Long term care insurance sales in the affluent market have remained relatively flat in recent years, in part because the products are relatively complicated and many states require special licensing to sell them. But there’s another reason for the level trend: Many high net worth individuals believe that being self-insured or maintaining a personal reserve fund is a more attractive option.
There is, however, a unique alternative in the marketplace that provides for a broad range of coverage: LTC-linked or combination insurance.
Combination policies are life insurance and annuity products with LTC riders attached that can be used to provide LTC coverage, life insurance if necessary or a money-back guarantee. New combination products provide income tax-free LTC reimbursements and pass any unused portion to beneficiaries–again, income tax-free–through a death benefit.
As is the case with disability insurance, getting a client to believe that he or she may at some point need long term care is a hurdle that must be overcome. Many clients simply believe they will never need care–be it at home, in an assisted living facility or at a nursing home. Everybody dies, they say, but not everyone will need to use LTC in his or her lifetime. Rather than pay premiums for a benefit they feel they will never use, they would rather put those dollars in a retirement plan or another type of interest-bearing account.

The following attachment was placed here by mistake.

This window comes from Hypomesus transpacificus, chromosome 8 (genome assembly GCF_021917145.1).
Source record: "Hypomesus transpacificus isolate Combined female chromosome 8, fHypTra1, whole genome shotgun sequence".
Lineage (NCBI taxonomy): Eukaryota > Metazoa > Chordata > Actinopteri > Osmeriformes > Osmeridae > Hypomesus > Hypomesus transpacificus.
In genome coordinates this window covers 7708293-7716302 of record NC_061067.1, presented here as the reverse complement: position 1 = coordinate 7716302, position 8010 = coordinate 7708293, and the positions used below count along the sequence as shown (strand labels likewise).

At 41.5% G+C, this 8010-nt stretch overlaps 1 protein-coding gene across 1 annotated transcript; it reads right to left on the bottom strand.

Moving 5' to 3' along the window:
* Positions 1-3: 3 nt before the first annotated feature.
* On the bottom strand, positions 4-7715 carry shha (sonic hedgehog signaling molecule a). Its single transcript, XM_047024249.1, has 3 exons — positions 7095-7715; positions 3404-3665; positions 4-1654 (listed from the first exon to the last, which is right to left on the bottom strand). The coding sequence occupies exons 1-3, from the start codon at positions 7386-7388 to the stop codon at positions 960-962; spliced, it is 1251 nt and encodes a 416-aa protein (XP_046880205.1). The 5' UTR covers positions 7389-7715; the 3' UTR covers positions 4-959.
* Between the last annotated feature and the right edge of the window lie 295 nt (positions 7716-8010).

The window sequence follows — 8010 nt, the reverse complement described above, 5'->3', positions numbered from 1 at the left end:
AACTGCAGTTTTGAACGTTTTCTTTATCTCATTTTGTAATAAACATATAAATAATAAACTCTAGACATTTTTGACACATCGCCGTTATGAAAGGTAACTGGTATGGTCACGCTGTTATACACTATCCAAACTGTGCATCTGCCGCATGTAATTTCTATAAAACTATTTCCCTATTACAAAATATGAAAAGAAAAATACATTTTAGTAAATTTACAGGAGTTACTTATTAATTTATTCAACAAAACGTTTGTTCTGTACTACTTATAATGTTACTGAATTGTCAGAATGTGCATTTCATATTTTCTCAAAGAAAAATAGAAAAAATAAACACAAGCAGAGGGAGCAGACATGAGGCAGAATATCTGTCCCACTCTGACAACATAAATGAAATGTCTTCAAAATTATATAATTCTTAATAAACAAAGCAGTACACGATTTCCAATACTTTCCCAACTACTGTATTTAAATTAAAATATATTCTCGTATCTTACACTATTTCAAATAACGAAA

The truth is, people do need LTC, and it’s not cheap. According to a May 2003 study conducted by The American Society on Aging, “Americans Fail to Act on Long-Term Care Protection,” 70% of Americans currently 65 and older will need some type of long-term care. In addition, more than half of all men and women turning 65 will use a nursing home before they die, and about 20% will spend 5 or more years there.
The average annual cost of nursing home care was approximately $70,000 in 2004. The average duration of care is approximately 6 years. The average annual cost of in-home care was $155,000 in 2004.
At those levels, it wouldn’t take long to wipe out one’s assets. In fact, LTC represents one of the greatest threats to retirement income security. Essentially, the high net worth individual who is not interested in LTC is saying, “I can self-insure for that potential liability.”
Combination products can be particularly attractive when presented in terms of repositioning assets to provide value to one’s family, rather than simply as costs and expenses. Since policy designs are based on the notion of asset transfer and leverage, clients should know that $1 invested in a combination policy will yield $6 of LTC coverage and/or $2.25 of life insurance protection.